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Figure 3. Mean ± SEM change from baseline to week 52 in the psoriatic arthritis–modified Sharp/van der Heijde score. A, Total score. P = 0.011, golimumab 50 mg versus placebo; P = 0.086, golimumab 100 mg versus placebo. B, Erosion score. P < 0.001, golimumab 50 mg versus placebo; P = 0.001, golimumab 100 mg versus placebo. C, Joint space narrowing (JSN) score. There were no significant differences for JSN score. Of note, all patients randomized to the placebo group were receiving golimumab 50 mg starting at week 24.

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Radiographic data through week 52 demonstrated maintenance of radiographic benefit among golimumab-treated patients, as well as some improvement in the total PsA-modified SHS among patients who crossed over from placebo to active treatment at week 24 (mean ± SD change from week 24 to week 52 of −0.07 ± 1.36). Patients initially randomized to placebo, however, appeared to have more damage at week 52 than patients initially randomized to golimumab (Figure 3). Few patients had pencil-in-cup or gross osteolysis deformities at baseline, and this remained unchanged during the first year of golimumab treatment.

ACR response.

As previously reported (6), an ACR20 response was achieved at week 14 (a coprimary end point) in significantly higher proportions of patients in the golimumab 50 mg group (51%) and 100 mg group (45%) than in the placebo group (9%) (P < 0.001). Results of an ITT analysis at week 52 indicated that among patients randomized to placebo (including those who entered the early escape phase to receive golimumab 50 mg at week 16 or crossed over to golimumab 50 mg at week 24 per protocol), golimumab 50 mg (including those who entered the early escape phase to receive golimumab 100 mg at week 16), and golimumab 100 mg, an ACR20 response was achieved in 66%, 67%, and 71%, respectively; an ACR50 response was achieved in 39%, 49%, and 51%, respectively; and an ACR70 response was achieved in 20%, 36%, and 30%, respectively, of patients (Table 2).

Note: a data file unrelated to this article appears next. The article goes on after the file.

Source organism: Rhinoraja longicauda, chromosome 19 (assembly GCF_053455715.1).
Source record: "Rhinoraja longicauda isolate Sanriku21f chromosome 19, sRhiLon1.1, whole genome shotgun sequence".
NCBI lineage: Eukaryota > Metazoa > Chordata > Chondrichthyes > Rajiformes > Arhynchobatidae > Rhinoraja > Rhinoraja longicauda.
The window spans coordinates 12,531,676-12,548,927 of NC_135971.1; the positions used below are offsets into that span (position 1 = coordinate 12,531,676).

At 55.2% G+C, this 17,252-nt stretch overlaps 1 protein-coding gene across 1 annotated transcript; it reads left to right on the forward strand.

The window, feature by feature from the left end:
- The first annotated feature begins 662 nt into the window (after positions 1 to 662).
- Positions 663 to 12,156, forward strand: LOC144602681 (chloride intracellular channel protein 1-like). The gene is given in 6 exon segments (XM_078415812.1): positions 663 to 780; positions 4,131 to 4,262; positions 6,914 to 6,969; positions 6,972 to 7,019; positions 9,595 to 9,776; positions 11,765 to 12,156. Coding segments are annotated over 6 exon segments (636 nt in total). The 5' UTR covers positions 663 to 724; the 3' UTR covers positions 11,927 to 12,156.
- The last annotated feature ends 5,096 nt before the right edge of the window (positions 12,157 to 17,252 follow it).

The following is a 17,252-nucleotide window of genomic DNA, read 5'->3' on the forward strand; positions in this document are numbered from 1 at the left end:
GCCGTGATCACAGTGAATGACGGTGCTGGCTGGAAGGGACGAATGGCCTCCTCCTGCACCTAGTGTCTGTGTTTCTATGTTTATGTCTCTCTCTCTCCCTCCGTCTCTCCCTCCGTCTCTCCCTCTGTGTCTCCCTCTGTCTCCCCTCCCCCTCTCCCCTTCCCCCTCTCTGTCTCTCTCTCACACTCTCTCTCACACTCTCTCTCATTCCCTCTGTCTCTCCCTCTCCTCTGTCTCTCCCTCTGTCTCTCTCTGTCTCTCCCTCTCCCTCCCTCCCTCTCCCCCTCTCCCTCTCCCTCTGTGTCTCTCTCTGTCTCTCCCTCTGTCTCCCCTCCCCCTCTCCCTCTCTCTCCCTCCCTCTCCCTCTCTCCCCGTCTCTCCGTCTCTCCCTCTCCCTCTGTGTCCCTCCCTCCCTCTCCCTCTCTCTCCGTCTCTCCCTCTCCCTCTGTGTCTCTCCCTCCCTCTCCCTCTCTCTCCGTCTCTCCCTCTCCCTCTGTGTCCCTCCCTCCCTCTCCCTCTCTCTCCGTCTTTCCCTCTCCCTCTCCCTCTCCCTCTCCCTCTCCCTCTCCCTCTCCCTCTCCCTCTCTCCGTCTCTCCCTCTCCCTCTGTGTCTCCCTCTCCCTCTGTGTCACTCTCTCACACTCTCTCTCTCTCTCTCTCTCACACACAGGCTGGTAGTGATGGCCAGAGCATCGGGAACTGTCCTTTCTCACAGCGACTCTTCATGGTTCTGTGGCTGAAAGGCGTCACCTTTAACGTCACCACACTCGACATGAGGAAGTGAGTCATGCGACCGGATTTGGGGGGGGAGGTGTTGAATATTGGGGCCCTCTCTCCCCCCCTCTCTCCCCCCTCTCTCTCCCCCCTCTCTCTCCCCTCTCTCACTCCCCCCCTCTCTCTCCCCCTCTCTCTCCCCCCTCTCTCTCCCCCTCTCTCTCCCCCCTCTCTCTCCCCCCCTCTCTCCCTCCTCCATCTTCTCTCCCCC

DAS28-CRP.

A DAS28-CRP response of good or moderate was achieved in 81%, 82%, and 83% of all patients randomized to placebo, golimumab 50 mg, and golimumab 100 mg, respectively, at week 52, according to an ITT analysis (Table 2). Changes from baseline in DAS28-CRP scores are summarized in Table 2.

Skin, nails, enthesitis, and dactylitis.

Results of ITT analyses indicated that a PASI75 response was achieved at week 52 in 48%, 62%, and 69% of the patients with baseline psoriasis involvement of ≥3% of body surface area who were randomized to placebo, golimumab 50 mg, and golimumab 100 mg, respectively. Improvements from baseline to week 52 were also observed for NAPSI, modified MASES, and dactylitis scores (Table 2).

Physical function and quality of life.

Based on an ITT analysis, mean ± SD improvements from baseline to week 52 in HAQ score were 0.37 ± 0.56, 0.41 ± 0.53, and 0.43 ± 0.53 for patients randomized to placebo, golimumab 50 mg, and golimumab 100 mg, respectively. In addition, 51%, 50%, and 56% of patients randomized to placebo, golimumab 50 mg, and golimumab 100 mg, respectively, had a clinically meaningful improvement (≥0.3 unit) in HAQ from baseline to week 52 (Table 2).

Also based on an ITT analysis of patients randomized to placebo, golimumab 50 mg, and golimumab 100 mg, mean ± SD improvements from baseline to week 52 in SF-36 PCS scores were 8.25 ± 10.50, 9.87 ± 9.51, and 9.19 ± 10.29, respectively, and in SF-36 MCS scores were 3.69 ± 11.23, 3.95 ± 11.73, and 4.84 ± 11.60, respectively (Table 2).

Post hoc analyses were conducted to assess the effect of baseline MTX use on clinical efficacy (data not shown). In general, comparable clinical response rates were observed between patients who did and those who did not receive MTX at baseline, with slightly greater improvement in NAPSI, dactylitis, and enthesitis scores in patients randomized to golimumab who did receive concomitant MTX (63%, 81%, and 59%, respectively) than in those who did not receive concomitant MTX (56%, 71%, and 50%, respectively).

Safety.

Adverse events.